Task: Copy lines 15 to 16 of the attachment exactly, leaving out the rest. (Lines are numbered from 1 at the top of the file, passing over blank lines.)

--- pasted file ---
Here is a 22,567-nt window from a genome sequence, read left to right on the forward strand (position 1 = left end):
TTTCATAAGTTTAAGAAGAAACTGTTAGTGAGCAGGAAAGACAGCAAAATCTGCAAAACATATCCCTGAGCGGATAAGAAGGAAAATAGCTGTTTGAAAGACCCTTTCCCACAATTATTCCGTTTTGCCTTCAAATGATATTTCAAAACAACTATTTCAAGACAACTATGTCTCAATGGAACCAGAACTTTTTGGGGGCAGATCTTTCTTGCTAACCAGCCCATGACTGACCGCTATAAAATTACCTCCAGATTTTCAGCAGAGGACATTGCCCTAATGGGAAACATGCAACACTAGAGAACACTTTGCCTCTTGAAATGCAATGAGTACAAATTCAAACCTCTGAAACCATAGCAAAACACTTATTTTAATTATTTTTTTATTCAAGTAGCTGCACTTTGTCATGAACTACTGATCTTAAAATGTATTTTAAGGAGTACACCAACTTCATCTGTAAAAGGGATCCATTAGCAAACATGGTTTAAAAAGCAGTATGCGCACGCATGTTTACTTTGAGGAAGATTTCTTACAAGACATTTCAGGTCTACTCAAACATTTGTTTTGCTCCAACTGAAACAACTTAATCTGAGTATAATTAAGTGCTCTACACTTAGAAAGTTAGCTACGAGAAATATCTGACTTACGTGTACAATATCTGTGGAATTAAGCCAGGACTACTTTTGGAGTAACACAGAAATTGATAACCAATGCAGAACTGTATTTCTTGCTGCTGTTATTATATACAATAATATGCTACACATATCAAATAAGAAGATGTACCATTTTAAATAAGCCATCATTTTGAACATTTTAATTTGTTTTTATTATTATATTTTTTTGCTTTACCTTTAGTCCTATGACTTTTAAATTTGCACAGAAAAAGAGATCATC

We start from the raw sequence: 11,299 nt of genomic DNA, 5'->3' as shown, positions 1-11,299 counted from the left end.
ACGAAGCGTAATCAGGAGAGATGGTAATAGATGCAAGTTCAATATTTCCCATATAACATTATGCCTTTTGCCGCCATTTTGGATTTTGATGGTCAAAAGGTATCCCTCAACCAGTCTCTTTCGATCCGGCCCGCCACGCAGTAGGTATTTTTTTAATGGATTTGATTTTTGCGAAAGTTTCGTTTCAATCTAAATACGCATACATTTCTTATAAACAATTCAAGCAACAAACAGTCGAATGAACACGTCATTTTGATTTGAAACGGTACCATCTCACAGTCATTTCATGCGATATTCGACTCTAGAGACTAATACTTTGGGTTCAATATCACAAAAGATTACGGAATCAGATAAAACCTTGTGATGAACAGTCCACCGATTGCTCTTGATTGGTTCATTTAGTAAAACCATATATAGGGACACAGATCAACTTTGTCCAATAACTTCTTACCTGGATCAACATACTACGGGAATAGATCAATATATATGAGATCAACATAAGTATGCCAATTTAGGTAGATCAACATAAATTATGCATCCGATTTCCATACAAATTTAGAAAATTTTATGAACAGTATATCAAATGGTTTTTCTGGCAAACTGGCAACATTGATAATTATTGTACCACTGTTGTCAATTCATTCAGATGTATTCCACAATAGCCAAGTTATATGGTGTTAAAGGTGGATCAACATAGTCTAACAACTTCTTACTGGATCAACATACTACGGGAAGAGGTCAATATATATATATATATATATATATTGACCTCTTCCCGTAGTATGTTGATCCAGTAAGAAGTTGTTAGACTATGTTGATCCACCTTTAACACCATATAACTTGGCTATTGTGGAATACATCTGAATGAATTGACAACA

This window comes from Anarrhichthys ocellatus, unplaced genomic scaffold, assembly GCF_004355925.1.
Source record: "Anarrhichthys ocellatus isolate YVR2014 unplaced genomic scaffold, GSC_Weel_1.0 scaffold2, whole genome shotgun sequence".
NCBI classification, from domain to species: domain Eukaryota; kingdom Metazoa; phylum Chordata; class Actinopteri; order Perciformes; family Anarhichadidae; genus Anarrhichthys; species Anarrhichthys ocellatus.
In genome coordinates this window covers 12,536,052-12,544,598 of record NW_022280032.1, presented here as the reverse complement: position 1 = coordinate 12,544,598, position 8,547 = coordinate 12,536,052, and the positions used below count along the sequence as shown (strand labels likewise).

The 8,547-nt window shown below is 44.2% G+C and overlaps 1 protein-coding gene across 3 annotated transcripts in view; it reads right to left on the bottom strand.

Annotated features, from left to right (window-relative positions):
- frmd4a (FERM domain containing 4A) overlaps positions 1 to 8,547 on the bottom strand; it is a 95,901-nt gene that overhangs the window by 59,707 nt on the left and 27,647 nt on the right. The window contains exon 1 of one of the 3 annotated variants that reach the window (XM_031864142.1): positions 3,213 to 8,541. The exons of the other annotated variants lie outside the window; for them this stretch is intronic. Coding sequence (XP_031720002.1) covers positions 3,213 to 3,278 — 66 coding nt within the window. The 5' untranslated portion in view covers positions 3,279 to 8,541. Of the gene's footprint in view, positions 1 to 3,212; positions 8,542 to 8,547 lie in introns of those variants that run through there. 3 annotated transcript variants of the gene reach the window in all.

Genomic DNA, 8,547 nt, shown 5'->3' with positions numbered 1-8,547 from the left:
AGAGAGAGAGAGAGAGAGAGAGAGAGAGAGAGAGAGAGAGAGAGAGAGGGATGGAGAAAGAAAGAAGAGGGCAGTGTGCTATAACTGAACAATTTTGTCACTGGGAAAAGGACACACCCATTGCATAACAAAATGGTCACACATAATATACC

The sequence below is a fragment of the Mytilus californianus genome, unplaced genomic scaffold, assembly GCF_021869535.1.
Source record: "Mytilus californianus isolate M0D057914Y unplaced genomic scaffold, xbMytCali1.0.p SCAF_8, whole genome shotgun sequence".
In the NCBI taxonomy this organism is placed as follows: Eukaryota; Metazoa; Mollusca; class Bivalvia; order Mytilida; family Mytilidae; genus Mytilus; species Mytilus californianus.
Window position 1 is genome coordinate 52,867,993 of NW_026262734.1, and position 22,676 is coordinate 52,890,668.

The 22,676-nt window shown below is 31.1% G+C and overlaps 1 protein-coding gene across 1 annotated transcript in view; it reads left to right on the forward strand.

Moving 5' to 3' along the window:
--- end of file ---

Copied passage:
Source record: "Mytilus californianus isolate M0D057914Y unplaced genomic scaffold, xbMytCali1.0.p SCAF_8, whole genome shotgun sequence".
In the NCBI taxonomy this organism is placed as follows: Eukaryota; Metazoa; Mollusca; class Bivalvia; order Mytilida; family Mytilidae; genus Mytilus; species Mytilus californianus.